HTC-15 - Abstract

Abstract Title: The power of selectivity and the strength to choose - Chiral Screening using an SFC / LC Switching System
Abstract Type: Poster
Session Choice: Exploiting Separation Science
Presenter Name: Dr Gesa Schad
Company/Organisation: Shimadzu Europa GmbH
Country: Germany

Abstract Information :

During API (active pharmaceutical ingredient) development, drug stereoisomerism is recognized as an issue having clinical and regulatory implications. Enantiomers have essentially identical physical and chemical properties, while potentially showing large differences in toxicity. Therefore, the stereoisomeric composition of a drug with a chiral center should be well documented. To evaluate the pharmacokinetics of a single enantiomer or any mixture of enantiomers, manufacturers must develop quantitative assays for individual enantiomers early in drug development.

But what technique do we choose, what will we compromise? Obtaining the best choice, the most selectivity surely requires compromise?Chromatography has recently developed a new quality, it now offers more, by being both more selective and more flexible. A new class of hybrid SFC-LC switching systems enables chromatographers to utilise both, the selectivity of liquid chromatography as well as supercritical fluid chromatography with only one system, allowing more complex achiral and chiral separations. Switching from SFC to LC is a seamless and automated process and method screening using both techniques was performed in one overnight sequence.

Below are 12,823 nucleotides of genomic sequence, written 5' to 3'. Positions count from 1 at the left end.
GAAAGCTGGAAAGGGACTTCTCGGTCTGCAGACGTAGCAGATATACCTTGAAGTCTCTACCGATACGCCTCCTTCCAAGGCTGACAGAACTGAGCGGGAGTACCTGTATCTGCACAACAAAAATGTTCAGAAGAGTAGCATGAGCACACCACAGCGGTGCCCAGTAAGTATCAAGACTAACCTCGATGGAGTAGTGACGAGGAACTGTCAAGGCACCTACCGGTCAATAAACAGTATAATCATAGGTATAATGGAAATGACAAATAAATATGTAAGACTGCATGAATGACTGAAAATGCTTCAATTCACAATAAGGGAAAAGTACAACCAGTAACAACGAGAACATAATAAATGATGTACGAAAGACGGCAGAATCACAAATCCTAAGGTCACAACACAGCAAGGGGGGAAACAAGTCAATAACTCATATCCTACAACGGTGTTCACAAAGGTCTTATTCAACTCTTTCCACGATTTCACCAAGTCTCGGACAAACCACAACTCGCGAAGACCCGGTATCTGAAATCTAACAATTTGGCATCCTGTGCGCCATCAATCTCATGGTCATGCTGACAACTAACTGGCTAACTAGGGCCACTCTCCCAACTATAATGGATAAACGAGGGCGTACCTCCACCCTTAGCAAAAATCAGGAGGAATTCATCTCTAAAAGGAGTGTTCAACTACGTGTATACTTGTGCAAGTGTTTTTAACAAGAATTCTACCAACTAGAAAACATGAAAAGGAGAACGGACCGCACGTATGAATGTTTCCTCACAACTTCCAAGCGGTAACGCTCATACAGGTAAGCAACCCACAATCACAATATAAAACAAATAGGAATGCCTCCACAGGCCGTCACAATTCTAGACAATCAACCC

Fast and simple SFC and LC methods for the separation of chiral compounds were developed within two days, using a column screening system with 6 LC and 6 SFC columns and 3 different organic modifiers for each technique. SFC and LC switching was shown to be a reliable, robust and simple alternative to routine LC screening. Use of the system in terms of complexity of the instrument and method development was very similar to the HPLC approach. However, since SFC is known to be often superior to HPLC for chiral separations, screening with both techniques has proven advantageous.